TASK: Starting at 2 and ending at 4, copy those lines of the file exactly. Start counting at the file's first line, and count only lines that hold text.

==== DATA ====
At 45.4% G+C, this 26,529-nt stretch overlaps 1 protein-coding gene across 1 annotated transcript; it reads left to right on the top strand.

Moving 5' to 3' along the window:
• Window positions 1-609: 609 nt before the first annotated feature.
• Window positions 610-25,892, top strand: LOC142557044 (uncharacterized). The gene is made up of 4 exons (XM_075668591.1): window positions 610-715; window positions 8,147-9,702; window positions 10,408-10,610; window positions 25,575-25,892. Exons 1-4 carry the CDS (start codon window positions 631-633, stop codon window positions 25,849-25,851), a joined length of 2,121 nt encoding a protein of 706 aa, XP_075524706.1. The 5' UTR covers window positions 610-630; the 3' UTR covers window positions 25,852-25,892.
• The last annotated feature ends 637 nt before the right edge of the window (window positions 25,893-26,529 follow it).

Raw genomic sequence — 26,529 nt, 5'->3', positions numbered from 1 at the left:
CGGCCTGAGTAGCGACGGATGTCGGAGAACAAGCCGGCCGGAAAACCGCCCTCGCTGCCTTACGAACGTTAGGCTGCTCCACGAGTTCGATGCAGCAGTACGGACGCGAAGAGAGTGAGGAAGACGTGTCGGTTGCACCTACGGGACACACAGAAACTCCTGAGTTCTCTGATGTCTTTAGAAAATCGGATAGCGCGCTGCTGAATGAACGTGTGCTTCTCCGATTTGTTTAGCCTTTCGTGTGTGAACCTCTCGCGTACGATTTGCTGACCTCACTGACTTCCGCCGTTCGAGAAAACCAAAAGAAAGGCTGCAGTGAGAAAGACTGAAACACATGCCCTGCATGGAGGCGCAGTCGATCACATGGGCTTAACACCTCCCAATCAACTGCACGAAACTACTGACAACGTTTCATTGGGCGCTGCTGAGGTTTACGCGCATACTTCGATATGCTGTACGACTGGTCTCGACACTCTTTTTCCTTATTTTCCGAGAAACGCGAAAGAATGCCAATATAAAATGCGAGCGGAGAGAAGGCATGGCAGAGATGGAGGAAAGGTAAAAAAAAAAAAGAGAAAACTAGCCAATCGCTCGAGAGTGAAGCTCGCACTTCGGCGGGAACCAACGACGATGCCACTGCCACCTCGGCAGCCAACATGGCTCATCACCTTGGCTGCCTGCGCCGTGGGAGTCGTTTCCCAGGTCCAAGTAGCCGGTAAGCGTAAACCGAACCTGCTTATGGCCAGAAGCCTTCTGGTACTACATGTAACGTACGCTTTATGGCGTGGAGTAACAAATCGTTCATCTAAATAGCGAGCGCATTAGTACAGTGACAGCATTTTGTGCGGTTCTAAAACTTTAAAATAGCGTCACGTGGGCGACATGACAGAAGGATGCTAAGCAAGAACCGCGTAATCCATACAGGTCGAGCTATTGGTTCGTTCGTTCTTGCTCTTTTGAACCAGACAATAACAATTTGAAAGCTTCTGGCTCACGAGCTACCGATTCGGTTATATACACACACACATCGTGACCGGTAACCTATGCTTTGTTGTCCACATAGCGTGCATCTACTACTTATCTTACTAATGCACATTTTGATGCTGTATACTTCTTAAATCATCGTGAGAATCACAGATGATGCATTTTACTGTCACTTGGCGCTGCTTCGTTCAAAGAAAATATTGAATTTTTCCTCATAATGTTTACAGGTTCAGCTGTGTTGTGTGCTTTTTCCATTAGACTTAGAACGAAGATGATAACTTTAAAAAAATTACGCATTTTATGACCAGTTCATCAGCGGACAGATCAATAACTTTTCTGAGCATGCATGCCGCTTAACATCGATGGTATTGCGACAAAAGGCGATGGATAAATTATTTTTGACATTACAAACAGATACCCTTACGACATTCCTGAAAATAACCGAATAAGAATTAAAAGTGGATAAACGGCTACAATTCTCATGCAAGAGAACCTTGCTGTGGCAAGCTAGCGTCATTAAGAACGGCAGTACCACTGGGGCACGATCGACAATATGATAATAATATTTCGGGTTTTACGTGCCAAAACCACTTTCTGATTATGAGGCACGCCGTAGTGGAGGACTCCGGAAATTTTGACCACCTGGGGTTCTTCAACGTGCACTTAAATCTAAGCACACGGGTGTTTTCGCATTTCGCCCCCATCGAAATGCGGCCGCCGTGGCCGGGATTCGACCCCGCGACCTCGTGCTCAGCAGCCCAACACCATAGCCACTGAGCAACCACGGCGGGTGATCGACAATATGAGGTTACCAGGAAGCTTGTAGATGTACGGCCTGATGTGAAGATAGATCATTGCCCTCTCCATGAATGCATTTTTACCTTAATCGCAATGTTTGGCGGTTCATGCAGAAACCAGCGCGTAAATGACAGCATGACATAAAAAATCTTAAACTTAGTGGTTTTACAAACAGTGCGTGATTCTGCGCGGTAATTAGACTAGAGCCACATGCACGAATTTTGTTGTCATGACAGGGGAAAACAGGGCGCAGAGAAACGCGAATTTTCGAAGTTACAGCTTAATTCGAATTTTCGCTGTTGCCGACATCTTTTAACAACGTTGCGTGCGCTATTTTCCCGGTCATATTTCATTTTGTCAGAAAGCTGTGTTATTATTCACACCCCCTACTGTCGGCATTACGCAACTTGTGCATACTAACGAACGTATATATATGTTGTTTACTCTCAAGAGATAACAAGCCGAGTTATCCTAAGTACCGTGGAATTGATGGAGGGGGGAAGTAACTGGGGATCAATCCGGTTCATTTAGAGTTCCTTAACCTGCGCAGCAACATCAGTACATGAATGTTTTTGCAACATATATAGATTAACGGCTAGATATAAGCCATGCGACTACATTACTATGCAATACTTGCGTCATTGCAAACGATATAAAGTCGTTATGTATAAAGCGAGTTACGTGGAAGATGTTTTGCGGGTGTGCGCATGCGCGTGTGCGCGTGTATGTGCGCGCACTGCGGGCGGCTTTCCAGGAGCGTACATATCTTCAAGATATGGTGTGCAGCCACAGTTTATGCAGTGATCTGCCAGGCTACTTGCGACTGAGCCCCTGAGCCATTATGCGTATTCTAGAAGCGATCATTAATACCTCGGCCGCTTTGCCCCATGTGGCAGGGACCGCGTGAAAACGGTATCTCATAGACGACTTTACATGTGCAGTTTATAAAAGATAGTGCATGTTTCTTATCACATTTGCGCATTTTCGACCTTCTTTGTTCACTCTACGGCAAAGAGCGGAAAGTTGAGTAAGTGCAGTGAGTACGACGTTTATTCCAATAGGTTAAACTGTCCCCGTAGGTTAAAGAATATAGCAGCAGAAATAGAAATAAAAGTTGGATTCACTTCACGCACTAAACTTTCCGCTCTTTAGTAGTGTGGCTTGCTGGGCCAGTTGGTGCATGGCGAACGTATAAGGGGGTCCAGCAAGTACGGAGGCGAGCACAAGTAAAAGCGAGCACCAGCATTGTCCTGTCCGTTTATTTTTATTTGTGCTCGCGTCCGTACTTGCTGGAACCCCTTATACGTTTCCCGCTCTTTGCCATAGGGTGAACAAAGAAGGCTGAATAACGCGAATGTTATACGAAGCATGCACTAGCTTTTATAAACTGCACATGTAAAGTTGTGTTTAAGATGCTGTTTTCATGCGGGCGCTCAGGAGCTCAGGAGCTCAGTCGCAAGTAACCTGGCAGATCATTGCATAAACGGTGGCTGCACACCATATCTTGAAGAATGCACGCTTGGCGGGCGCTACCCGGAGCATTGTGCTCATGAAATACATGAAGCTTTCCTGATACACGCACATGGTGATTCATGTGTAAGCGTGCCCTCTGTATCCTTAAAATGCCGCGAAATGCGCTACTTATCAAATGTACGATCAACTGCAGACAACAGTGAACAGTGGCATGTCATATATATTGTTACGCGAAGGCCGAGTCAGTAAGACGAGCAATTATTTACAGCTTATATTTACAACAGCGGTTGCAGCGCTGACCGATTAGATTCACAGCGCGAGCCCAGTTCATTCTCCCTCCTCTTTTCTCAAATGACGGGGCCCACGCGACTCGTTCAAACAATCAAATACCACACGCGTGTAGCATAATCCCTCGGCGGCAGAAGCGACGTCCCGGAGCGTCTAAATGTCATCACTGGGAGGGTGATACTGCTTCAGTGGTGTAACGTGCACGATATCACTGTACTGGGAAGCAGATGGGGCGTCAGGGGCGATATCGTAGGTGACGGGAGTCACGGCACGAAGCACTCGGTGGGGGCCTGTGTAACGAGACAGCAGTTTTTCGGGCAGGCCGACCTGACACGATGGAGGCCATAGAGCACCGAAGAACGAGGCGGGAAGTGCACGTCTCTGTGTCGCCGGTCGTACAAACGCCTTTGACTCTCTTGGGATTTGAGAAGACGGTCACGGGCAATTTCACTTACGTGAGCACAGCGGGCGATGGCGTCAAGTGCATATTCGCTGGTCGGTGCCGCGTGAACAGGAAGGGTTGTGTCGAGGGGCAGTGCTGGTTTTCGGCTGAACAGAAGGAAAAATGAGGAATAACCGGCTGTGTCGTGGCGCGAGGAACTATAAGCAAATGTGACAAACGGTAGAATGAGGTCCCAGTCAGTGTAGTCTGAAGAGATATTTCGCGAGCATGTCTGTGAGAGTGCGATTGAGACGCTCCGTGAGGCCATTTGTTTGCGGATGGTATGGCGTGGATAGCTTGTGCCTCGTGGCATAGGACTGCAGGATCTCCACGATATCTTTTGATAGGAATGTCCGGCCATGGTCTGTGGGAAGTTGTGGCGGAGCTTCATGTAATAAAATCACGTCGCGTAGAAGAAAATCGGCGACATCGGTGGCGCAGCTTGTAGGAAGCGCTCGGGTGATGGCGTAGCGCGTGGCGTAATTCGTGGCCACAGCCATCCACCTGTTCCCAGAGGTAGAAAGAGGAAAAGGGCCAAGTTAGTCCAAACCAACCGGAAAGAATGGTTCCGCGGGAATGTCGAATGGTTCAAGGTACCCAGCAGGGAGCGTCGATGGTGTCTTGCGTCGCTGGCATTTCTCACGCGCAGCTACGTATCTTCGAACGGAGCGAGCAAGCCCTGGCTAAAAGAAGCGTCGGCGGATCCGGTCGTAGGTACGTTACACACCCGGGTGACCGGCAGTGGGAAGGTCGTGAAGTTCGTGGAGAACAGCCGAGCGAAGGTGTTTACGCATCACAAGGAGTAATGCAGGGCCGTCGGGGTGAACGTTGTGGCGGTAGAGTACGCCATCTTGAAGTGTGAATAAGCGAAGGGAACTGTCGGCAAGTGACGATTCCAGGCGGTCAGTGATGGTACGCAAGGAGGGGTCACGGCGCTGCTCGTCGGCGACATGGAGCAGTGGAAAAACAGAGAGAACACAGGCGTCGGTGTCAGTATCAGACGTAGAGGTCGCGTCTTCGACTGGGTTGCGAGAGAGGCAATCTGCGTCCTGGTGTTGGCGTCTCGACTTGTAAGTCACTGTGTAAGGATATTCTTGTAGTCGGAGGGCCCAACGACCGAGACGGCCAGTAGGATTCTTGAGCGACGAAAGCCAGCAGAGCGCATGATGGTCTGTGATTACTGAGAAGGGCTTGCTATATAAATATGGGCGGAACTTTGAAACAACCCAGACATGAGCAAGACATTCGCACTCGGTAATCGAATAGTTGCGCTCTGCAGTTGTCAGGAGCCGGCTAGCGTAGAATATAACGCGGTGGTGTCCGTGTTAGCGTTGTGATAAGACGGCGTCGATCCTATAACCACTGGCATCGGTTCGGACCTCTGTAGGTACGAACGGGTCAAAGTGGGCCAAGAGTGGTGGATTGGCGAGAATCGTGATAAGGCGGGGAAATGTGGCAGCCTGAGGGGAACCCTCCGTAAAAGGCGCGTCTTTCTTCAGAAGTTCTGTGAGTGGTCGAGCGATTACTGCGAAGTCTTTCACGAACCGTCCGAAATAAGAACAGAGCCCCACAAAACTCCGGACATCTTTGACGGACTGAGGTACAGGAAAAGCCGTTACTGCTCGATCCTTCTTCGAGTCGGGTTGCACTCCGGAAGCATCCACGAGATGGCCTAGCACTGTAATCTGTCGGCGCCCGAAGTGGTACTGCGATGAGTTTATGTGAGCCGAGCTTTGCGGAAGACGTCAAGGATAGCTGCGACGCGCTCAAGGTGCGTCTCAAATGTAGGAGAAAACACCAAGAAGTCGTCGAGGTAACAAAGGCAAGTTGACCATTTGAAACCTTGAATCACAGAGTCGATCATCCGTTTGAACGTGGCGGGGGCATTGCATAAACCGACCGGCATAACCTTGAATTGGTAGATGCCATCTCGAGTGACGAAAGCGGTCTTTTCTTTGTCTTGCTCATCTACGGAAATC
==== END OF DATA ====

Moving 5' to 3' along the window:
• Window positions 1-609: 609 nt before the first annotated feature.
• Window positions 610-25,892, top strand: LOC142557044 (uncharacterized). The gene is made up of 4 exons (XM_075668591.1): window positions 610-715; window positions 8,147-9,702; window positions 10,408-10,610; window positions 25,575-25,892. Exons 1-4 carry the CDS (start codon window positions 631-633, stop codon window positions 25,849-25,851), a joined length of 2,121 nt encoding a protein of 706 aa, XP_075524706.1. The 5' UTR covers window positions 610-630; the 3' UTR covers window positions 25,852-25,892.